Skin Trade isn’t just a regular action movie for you. It’s a project with real social importance. Can you talk about how the film developed?
It started as just another idea for a movie. I put a three-act structure together, and started working on a screenplay with a writing partner. And as I started writing I realized sexual slavery was a real issue in the world that hadn’t really been illuminated. This was about seven or eight years ago. During production I got more involved in research and what’s going on in the world. Playing this character, I had to get into the mindset of “how would I feel if this was done to my daughter?” I have two teenage daughters, so it’s become kind of personal. To tell you the truth the film is important, but the work I do with organizations like CAST LA, hopefully in the future that will be more rewarding to me than just making a film.
Did putting yourself in this character’s mindset affect how violent he gets? The revenge portion of this film gets a bit more extreme than some viewers might be used to.
Yeah, I know. He gets pretty mad. I think if you really played it out in your mind’s eye, what you would do if someone did that to your daughter, it would be kind of brutal. That’s why some of those scenes have a lot of violence and real anger, which people maybe haven’t seen me do much. A lot of the movies I do, like The Expendables, there’s a little bit of that but it’s more of a fantasy.
Right. I see a lot of these films, and I thought this one was special for taking its tone so seriously.
It’s a bit uncomfortable for the audience. On the other hand, the subject matter can’t be dealt with in a light manner if you want to be real. I think it’s better for the audience to experience that and maybe it’ll stick with them longer.
You got an amazing cast for this film. Peter Weller, Michael Jai White, Ron Perlman, Tony Jaa, people that often star in their own films. How did you get such a great cast together?
I think the material attracted people because they felt maybe it was a movie about something real. A lot of times today movies are either fantastic superhero stuff or tongue in cheek.
Lower budget action films seem to have been getting better and better. From your perspective, have they gotten easier to make in the last couple decades or have they gotten harder to put together?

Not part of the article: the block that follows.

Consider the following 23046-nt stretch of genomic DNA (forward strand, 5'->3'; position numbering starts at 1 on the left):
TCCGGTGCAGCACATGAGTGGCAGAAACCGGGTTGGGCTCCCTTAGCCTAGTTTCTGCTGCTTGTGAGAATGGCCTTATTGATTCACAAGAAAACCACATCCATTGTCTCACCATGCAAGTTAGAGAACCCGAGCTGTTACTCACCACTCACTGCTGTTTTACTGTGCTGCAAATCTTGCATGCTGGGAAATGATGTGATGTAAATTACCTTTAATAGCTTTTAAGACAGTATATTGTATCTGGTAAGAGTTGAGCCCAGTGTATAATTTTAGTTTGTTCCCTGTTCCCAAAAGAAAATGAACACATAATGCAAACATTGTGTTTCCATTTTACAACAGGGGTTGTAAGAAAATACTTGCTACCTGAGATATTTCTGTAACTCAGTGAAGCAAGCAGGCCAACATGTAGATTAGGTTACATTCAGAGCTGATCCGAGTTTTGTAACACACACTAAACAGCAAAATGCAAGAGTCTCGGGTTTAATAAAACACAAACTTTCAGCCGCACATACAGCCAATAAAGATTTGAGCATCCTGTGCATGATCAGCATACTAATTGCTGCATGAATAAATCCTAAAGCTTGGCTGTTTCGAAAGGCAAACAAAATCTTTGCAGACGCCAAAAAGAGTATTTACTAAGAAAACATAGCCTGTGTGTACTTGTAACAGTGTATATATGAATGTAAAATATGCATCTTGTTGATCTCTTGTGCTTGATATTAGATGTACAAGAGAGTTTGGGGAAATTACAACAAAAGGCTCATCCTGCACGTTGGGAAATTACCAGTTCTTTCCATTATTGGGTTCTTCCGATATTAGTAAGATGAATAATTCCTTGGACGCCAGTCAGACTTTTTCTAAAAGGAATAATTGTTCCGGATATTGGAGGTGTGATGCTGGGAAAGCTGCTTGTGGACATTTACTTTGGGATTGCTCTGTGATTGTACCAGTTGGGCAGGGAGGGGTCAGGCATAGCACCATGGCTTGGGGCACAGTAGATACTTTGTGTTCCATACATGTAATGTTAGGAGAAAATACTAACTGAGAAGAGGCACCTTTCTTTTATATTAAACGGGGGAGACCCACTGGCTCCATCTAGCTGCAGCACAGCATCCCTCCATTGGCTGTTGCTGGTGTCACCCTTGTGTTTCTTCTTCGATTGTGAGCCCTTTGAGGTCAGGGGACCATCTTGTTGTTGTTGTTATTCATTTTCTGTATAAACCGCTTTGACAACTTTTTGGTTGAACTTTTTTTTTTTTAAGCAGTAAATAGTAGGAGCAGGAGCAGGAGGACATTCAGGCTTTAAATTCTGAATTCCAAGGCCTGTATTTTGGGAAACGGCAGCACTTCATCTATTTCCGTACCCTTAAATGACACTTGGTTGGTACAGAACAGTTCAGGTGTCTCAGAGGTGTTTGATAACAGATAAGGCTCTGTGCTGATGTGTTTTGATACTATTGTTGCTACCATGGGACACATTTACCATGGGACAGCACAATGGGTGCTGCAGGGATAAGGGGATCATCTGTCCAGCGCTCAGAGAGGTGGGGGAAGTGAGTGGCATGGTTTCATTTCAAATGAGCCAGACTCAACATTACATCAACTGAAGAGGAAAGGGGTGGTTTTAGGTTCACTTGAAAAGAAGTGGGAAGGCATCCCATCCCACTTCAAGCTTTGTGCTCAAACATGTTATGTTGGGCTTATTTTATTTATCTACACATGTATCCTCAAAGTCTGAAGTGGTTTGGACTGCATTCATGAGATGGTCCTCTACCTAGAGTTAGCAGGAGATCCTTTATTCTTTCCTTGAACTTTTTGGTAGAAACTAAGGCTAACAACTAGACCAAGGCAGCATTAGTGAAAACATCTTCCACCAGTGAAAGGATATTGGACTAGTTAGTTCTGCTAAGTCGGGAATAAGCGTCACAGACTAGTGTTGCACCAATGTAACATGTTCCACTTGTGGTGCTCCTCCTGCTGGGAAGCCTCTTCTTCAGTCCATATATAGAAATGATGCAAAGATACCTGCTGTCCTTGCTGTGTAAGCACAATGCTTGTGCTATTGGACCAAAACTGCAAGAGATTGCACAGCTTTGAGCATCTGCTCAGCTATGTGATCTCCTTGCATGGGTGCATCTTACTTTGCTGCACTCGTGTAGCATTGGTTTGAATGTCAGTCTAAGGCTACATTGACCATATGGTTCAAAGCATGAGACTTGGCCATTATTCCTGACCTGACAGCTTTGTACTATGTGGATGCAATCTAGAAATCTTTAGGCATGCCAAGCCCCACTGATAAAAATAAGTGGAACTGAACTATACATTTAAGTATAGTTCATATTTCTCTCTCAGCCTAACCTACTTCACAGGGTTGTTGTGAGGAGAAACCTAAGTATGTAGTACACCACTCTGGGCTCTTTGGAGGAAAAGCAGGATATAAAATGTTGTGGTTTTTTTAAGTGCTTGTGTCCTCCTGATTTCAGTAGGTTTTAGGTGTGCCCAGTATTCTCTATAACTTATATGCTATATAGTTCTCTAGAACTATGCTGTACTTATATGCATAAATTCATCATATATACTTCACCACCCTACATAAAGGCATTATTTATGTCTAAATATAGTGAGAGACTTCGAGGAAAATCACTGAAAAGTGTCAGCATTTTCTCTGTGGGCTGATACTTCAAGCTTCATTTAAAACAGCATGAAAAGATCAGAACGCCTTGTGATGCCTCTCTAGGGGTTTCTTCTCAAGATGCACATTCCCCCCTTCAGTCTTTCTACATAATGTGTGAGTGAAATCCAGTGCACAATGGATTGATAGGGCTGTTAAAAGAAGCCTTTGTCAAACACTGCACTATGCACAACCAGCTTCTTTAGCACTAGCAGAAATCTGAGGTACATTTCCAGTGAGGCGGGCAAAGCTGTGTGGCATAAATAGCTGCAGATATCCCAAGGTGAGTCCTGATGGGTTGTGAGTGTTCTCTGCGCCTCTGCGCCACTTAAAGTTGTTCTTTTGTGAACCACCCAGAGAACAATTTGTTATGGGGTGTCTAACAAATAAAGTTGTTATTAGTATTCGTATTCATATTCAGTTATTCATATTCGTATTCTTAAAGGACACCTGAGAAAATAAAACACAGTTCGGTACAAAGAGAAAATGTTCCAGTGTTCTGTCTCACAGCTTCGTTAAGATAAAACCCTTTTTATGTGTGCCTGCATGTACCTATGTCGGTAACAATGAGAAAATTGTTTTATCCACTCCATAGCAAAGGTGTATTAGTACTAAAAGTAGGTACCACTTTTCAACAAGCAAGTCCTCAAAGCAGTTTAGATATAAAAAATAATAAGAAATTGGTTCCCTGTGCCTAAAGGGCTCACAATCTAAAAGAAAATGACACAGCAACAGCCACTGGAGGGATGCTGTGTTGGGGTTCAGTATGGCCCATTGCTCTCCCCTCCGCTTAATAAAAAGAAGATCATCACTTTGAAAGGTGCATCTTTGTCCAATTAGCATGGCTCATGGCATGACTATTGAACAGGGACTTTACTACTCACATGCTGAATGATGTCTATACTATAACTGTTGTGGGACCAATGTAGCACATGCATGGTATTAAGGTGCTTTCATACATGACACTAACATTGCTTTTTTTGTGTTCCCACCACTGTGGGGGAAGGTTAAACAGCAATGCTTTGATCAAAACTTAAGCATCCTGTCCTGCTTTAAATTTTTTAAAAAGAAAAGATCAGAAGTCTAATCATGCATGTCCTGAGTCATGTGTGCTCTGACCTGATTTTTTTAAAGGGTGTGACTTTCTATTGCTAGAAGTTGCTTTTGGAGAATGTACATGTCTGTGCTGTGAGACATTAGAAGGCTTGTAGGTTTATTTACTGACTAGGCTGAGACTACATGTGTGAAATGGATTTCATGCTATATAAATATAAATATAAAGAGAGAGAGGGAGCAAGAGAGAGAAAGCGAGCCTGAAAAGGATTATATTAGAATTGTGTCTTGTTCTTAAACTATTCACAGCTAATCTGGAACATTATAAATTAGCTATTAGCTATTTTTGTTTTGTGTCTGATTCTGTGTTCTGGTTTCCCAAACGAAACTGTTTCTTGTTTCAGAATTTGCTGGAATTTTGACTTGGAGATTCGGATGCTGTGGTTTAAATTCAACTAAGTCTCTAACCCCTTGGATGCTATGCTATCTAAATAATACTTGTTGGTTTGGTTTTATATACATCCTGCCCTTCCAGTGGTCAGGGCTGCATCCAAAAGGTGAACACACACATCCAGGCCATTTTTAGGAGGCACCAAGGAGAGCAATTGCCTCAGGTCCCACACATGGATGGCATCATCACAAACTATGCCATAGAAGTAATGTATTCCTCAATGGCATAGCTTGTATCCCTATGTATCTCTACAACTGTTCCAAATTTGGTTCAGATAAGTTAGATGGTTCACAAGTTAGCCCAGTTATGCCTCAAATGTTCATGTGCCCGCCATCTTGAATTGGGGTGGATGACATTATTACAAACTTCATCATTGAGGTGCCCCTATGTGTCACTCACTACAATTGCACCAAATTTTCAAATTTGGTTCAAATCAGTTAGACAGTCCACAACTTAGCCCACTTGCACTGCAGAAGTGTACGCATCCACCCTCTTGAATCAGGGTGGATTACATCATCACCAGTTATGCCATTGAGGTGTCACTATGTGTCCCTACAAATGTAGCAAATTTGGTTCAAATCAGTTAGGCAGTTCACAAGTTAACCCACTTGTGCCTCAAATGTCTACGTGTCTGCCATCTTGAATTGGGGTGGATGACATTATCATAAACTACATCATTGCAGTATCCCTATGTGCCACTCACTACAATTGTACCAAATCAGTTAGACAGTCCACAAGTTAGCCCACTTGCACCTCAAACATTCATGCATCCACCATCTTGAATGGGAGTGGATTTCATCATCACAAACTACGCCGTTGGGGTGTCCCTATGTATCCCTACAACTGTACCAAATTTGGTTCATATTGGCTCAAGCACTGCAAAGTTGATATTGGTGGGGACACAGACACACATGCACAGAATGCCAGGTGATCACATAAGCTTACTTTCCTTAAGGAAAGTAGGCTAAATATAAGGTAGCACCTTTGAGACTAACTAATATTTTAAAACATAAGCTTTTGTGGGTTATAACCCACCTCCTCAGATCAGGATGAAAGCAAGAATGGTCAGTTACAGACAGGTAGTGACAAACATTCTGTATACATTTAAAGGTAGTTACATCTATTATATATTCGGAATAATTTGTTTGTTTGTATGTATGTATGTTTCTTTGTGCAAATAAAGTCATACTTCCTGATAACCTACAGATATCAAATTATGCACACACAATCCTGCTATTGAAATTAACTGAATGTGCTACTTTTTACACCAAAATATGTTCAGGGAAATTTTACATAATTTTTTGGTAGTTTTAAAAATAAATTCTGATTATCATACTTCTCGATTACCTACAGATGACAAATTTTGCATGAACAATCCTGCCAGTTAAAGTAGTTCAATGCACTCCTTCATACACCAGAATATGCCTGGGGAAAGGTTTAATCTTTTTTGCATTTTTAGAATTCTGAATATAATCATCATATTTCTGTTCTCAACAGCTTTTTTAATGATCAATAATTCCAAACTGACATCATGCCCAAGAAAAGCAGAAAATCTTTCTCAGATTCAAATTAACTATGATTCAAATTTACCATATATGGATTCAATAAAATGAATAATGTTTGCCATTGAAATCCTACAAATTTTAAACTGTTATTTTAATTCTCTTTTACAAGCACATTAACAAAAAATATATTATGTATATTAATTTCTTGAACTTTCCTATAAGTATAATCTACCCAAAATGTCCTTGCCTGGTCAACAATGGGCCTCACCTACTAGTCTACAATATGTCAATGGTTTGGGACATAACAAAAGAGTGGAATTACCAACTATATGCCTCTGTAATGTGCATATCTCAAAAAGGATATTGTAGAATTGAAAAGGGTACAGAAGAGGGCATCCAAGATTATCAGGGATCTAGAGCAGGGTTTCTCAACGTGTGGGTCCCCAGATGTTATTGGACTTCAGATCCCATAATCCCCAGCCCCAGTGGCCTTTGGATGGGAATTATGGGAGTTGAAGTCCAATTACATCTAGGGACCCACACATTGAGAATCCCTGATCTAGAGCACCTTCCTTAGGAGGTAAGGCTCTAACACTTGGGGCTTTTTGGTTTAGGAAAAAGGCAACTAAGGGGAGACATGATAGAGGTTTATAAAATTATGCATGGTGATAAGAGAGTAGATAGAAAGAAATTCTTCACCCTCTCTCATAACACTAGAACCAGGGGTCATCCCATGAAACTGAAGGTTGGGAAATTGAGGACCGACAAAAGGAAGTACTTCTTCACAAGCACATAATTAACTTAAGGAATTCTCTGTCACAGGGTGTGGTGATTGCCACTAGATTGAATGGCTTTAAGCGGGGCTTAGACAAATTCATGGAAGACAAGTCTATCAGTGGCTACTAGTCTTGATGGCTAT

It’s still hard. It’s still difficult to make a good movie, period, about anything. Even if you throw a hundred million at it, people aren’t interested. From my perspective, I’m getting more involved in production, and the writing, and directing. You need to find something you really care about and try to stick to your guns. Do it the way you want to do it. I mean this movie, I wasn’t 100% in control of everything. I didn’t direct it. I didn’t have all the control as producer that I wanted, but it still reflects some of my feelings on what the film should be.
The good thing is if you have a couple million dollars, you can make a pretty good movie. The screen is the same size, whether you have $200 million or $2 million. If you can fill up that screen with something that interests the audience then you can compete with a big movie. That’s what’s cool about filmmaking. It’s David and Goliath. There’s always a couple Davids every year that come out and do well.
Speaking of David and Goliath, can you talk a bit about fighting Tony Jaa. That fight was really well done, and it took advantage of the size and speed difference between you two guys. It looked like an iceberg fighting a tornado. Was that a difficult fight to pull off?
Yeah it was difficult because our styles are different. I’m more into power and using one or two moves. He’s into using a lot of kicks, a lot of moves, a lot of acrobatics. That’s tough to match, especially if you’re trying to make it feel real. If it’s real, and you're a big guy, you're going to try to corner this guy and you know, kill him. Get your hands into it and just finish it up quickly.
It took us a couple weeks to rehearse. We shot for almost a week. I definitely got a lot of bruises.
What kind of things attract you to a film when you’re choosing what you want to do next?
I look at it various ways. I like to try things as an actor that I haven’t done before. I’ve done a few of those films lately. I did one WWII movie where I play a Legionnaire. I did another one where I play a DEA agent who’s a very odd and odd-looking fella. I did something else where I’m in prison playing a guy who’s mentally challenged, but he’s really an FBI agent. So I’m trying to have some fun as an actor.
Then I have another line of work where I develop things or have things that I want to make. First I have this WWI picture. I’m working on a rewrite of the script. I’ve had it for about ten years, but just couldn’t get it financed. I found someone now to finance it. It’s like an action thriller set back in 1917 with a female protagonist. So I’m trying to get that made because I want to do a historical movie, and I really like the script. These are some offbeat things that I’m working on, different from other stuff I’m done.
In the Universal Soldier films, it’s kind of become a thing where when you die in those movies you keep getting these super gory deaths. Is that something that’s a lot of fun for you?
Well, if you’re the bad guy, you want to go out in a blaze of glory. You want a big exit. The worse deeds you commit, the more you have to suffer in the end.